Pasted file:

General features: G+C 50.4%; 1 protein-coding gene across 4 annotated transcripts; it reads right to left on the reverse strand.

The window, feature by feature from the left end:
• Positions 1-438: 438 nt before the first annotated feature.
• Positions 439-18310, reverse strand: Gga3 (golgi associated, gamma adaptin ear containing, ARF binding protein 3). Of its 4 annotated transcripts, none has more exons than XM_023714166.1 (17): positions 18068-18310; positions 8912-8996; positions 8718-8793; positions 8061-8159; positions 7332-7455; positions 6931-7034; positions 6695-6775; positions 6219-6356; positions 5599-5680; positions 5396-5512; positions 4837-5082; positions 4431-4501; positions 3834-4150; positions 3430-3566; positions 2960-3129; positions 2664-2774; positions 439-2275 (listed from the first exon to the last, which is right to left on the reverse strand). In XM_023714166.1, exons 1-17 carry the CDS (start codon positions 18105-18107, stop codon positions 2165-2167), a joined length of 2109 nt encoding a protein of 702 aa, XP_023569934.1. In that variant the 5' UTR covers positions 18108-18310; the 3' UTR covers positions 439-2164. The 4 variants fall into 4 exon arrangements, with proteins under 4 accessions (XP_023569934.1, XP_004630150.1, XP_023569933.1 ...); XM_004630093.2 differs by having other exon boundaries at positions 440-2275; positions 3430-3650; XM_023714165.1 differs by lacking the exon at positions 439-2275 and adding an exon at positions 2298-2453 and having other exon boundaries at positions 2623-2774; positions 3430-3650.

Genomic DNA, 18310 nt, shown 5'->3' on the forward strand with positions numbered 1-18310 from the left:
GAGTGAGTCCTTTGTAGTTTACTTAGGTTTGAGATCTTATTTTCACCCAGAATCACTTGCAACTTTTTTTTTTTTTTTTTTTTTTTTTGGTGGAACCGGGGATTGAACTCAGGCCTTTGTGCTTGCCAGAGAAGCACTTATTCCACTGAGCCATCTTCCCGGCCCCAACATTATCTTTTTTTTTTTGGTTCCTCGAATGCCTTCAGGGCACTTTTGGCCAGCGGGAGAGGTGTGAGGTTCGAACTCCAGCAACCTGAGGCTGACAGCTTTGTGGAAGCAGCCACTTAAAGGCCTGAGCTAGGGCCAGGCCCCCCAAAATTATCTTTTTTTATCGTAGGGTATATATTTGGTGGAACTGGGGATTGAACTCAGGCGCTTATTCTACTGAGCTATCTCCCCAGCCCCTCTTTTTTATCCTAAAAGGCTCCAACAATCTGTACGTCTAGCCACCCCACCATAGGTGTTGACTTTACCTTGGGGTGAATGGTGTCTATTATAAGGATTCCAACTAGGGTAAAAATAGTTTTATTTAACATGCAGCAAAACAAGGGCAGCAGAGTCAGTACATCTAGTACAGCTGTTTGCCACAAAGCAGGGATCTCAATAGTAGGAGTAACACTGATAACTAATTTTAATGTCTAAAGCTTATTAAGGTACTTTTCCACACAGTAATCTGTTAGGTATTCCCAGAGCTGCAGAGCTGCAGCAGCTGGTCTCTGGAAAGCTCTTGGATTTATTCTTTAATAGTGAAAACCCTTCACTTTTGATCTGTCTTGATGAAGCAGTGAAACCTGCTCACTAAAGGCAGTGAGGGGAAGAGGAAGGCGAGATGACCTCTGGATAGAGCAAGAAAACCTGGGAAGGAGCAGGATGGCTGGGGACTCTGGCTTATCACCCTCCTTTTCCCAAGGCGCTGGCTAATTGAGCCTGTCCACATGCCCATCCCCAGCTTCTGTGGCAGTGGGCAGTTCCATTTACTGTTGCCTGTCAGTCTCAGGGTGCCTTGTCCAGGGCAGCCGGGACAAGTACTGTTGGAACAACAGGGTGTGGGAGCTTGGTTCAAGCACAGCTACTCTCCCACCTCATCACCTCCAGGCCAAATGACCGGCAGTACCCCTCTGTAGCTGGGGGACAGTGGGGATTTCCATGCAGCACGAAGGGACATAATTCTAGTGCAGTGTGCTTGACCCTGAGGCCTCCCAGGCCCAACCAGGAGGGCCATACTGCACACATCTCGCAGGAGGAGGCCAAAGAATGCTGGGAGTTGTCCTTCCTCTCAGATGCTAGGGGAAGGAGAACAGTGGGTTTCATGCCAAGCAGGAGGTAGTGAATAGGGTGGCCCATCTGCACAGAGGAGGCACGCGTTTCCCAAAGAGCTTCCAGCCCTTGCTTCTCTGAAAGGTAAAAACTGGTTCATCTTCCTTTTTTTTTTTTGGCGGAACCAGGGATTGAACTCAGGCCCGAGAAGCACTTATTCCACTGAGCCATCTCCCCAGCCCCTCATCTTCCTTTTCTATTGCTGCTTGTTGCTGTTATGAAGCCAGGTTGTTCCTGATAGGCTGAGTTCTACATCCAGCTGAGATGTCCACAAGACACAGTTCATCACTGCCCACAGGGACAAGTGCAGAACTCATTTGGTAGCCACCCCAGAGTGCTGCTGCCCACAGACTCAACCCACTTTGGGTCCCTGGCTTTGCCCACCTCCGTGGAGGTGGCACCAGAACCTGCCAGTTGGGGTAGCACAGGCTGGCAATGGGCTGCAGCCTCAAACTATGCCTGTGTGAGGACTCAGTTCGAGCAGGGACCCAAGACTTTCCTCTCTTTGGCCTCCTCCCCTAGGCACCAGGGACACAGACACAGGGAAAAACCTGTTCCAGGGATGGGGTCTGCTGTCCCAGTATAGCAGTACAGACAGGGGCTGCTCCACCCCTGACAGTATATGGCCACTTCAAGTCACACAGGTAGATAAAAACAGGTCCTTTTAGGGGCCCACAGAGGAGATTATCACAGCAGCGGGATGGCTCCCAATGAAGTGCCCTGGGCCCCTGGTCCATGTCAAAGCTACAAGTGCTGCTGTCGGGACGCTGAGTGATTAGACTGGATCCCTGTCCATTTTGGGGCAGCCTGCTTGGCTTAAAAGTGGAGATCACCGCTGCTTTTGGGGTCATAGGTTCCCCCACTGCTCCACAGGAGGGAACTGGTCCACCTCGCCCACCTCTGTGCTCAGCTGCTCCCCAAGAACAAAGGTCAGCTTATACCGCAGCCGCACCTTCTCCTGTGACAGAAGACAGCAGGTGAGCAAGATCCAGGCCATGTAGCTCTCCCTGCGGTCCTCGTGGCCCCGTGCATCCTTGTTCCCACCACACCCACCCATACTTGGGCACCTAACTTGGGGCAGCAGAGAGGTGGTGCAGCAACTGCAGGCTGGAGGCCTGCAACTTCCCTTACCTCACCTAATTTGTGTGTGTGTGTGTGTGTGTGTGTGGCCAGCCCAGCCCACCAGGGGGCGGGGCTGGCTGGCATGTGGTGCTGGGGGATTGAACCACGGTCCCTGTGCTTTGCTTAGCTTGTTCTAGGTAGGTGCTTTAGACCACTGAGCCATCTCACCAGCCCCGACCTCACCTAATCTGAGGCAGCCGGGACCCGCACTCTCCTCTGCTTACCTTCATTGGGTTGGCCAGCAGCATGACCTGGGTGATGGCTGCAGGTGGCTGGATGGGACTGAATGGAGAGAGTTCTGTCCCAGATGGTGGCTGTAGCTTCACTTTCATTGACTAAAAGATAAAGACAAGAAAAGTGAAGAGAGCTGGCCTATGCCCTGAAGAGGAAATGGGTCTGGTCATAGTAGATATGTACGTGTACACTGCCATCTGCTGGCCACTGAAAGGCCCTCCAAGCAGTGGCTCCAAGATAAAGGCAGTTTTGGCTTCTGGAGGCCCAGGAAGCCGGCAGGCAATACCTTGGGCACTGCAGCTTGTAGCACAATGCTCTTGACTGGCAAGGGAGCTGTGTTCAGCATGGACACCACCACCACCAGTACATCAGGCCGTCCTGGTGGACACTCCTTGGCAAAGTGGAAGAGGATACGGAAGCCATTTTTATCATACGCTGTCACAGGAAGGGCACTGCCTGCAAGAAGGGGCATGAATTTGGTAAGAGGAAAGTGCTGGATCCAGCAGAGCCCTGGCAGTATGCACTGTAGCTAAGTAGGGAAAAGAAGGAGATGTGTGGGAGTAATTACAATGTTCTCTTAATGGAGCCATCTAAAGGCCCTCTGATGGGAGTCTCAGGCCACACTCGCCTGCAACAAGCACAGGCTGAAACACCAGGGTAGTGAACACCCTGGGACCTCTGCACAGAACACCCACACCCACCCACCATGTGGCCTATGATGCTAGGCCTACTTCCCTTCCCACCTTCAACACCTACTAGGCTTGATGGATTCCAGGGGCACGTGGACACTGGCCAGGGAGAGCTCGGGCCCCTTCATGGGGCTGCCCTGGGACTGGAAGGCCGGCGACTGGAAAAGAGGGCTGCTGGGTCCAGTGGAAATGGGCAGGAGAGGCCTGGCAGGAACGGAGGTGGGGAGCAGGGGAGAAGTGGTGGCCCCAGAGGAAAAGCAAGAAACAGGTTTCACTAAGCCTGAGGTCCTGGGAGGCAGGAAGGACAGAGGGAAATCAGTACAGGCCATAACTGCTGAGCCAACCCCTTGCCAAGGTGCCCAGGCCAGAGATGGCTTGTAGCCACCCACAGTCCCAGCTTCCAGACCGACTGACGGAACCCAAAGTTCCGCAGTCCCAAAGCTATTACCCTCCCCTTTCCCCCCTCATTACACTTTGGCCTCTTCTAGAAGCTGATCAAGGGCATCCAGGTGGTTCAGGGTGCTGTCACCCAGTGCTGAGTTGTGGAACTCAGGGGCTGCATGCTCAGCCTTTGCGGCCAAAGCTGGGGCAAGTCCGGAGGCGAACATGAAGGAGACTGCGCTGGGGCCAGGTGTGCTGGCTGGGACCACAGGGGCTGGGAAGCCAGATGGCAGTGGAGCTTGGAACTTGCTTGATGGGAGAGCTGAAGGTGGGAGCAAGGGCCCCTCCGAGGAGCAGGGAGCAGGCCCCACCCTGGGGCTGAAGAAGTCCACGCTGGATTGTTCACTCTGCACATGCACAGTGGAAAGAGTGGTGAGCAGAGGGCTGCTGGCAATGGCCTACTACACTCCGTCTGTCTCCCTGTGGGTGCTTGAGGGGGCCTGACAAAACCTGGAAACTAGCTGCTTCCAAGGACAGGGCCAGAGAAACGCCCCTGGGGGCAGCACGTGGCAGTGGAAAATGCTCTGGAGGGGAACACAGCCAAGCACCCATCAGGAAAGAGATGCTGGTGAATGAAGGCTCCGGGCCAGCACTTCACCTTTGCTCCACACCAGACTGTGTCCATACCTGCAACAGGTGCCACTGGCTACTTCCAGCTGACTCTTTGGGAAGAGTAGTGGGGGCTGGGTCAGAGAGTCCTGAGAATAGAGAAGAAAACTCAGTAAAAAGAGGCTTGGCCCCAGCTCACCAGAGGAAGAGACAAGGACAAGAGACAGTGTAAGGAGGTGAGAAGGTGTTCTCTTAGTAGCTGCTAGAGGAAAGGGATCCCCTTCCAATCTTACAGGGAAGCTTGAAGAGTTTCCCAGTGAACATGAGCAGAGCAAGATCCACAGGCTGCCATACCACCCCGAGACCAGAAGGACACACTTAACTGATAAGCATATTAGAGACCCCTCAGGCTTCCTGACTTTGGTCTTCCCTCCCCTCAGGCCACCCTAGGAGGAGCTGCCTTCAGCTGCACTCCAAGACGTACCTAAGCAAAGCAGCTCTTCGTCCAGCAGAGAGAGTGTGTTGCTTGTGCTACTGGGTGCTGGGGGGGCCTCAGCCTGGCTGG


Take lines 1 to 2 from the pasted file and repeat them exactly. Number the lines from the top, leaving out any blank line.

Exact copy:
General features: G+C 50.4%; 1 protein-coding gene across 4 annotated transcripts; it reads right to left on the reverse strand.

The window, feature by feature from the left end: